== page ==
Has the Minister any financial statistics relating to this matter? The amount of the charge is to be at the discretion of the charging authority. In setting charges it has to have regard to the costs of providing advice or assistance. I am sure that at the ministry or perhaps in the Minister's folder there will be something to help us
As regards the paths order, I understand the nature of administrative charges. But very often frivolous applications will be inhibited if it is known that a cost will be incurred. The Minister told us that the ceiling of £400 has proved to be inadequate, and therefore we have no objection to this measure. Can he tell us, statistically speaking, how many path orders were made last year or the year before? The Minister told us that this change is motivated by the evidence that £400 is too little. Can he tell the House how many representations were made and from whom, and how many times applications have been made from bodies and individuals for the path orders? Apart from that, the measure is sensible and prudent government and we approve of it.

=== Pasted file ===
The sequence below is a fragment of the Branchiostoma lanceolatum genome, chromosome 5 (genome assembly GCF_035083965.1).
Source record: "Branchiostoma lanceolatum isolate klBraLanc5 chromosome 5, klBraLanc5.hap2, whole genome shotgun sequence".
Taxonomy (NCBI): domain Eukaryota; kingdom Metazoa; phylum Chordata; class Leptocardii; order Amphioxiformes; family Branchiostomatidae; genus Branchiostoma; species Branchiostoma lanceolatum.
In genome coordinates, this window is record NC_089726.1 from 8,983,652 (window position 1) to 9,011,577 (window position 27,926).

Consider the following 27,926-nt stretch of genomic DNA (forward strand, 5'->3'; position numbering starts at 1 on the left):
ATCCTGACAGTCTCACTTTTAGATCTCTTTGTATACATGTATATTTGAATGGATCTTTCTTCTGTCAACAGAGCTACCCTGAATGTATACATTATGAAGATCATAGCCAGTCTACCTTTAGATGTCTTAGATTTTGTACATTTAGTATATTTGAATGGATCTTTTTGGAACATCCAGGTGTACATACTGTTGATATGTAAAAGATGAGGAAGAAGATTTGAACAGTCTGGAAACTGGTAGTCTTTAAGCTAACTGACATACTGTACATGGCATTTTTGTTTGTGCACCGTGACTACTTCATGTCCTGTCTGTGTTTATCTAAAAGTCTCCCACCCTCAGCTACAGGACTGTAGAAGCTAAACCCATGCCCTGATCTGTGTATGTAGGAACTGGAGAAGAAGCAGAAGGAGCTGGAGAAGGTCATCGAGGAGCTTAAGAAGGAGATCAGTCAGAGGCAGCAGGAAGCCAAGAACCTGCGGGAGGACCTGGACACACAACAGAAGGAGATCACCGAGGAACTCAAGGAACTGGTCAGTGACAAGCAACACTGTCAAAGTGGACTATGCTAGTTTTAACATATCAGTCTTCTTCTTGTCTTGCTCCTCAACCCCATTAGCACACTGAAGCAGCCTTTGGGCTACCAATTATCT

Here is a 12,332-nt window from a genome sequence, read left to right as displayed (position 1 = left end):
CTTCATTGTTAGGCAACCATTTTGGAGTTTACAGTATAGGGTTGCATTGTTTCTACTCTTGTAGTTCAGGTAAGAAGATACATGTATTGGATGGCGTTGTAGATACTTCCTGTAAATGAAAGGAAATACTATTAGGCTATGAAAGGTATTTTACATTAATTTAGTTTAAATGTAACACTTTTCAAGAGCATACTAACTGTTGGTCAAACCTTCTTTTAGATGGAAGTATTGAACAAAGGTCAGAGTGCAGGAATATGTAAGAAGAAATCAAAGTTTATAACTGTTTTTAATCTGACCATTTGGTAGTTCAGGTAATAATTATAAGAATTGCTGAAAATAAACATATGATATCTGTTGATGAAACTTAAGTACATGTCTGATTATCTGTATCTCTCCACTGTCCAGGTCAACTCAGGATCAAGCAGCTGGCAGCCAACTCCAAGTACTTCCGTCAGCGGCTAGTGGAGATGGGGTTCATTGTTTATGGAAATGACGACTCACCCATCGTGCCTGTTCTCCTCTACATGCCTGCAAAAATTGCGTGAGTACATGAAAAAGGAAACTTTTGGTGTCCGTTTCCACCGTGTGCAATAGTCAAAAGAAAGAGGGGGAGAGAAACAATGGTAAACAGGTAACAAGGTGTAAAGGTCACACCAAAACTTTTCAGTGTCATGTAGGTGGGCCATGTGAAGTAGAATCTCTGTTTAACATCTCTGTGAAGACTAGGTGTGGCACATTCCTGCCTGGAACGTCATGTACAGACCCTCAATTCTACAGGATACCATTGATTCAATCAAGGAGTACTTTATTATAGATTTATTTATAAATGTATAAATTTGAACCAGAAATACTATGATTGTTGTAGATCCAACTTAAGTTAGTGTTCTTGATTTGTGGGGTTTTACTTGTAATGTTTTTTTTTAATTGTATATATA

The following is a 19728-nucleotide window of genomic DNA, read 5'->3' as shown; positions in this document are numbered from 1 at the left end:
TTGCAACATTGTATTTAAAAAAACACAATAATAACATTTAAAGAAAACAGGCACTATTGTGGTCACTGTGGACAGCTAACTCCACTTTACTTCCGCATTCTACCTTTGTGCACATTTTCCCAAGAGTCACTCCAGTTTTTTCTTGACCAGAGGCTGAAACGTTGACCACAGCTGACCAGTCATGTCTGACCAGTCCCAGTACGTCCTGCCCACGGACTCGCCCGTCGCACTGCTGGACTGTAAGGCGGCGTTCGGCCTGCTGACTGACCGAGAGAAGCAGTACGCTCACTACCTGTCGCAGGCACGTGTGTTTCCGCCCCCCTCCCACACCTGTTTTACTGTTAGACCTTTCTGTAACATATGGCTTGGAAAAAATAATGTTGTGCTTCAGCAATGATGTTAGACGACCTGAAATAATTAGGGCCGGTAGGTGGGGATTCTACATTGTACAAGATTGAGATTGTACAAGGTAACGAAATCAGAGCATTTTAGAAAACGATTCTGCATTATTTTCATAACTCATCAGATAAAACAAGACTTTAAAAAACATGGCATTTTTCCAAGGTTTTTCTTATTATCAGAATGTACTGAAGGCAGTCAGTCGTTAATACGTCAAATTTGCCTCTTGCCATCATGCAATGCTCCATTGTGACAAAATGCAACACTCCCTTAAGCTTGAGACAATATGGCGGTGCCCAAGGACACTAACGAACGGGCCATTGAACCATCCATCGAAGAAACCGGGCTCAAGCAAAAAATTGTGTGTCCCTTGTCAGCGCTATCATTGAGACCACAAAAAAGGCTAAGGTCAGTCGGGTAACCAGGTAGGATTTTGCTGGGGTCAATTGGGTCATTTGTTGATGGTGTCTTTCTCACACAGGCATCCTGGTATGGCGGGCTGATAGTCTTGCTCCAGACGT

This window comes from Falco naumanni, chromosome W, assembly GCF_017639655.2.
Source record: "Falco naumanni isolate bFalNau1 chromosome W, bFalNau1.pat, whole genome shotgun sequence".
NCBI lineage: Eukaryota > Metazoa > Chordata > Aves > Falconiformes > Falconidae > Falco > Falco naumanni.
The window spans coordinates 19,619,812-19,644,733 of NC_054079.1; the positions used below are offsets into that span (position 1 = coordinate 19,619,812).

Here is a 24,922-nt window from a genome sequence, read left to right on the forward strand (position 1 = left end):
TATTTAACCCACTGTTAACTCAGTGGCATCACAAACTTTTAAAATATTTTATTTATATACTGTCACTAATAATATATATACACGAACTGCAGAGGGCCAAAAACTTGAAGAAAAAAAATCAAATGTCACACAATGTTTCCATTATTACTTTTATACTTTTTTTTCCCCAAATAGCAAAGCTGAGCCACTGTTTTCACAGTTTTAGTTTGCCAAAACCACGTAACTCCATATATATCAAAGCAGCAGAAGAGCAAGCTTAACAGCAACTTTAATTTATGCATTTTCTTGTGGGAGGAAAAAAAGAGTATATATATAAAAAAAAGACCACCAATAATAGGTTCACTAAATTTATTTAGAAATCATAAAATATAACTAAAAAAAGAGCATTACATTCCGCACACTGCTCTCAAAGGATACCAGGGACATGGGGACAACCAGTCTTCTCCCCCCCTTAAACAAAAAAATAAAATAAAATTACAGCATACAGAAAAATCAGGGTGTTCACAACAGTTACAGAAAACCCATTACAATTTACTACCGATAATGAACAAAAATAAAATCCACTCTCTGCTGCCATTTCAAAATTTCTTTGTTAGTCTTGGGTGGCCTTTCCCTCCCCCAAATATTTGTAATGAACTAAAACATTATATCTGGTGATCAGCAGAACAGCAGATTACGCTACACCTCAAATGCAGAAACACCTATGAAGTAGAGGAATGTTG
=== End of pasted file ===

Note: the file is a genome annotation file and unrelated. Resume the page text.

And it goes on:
Earl Ferrers: My Lords, the Opposition Chief Whip is concerned about local authorities helping people overseas. He wonders why that is so. It has come about mostly since the Berlin Wall came down and the huge changes which have taken place in eastern Europe. Many of the people had lived under communist rule there and they had to change. They did not know how to do so. Local authorities have gone to other countries, not at their own instigation, but at the request of other countries. They have generally tried to help people by saying to them, "Is there any way we can help?".
I do not know whether this is an accurate example or not, but there may be a local authority in, say, Bulgaria, which does not know how to deal with the problem of waste. It may say to a local authority--very often these requests come about as a result of contacts which have been made--"Can you come and tell us how this is done in England because you seem to have the matter well in hand?". Thus, we have been in a position to help these people.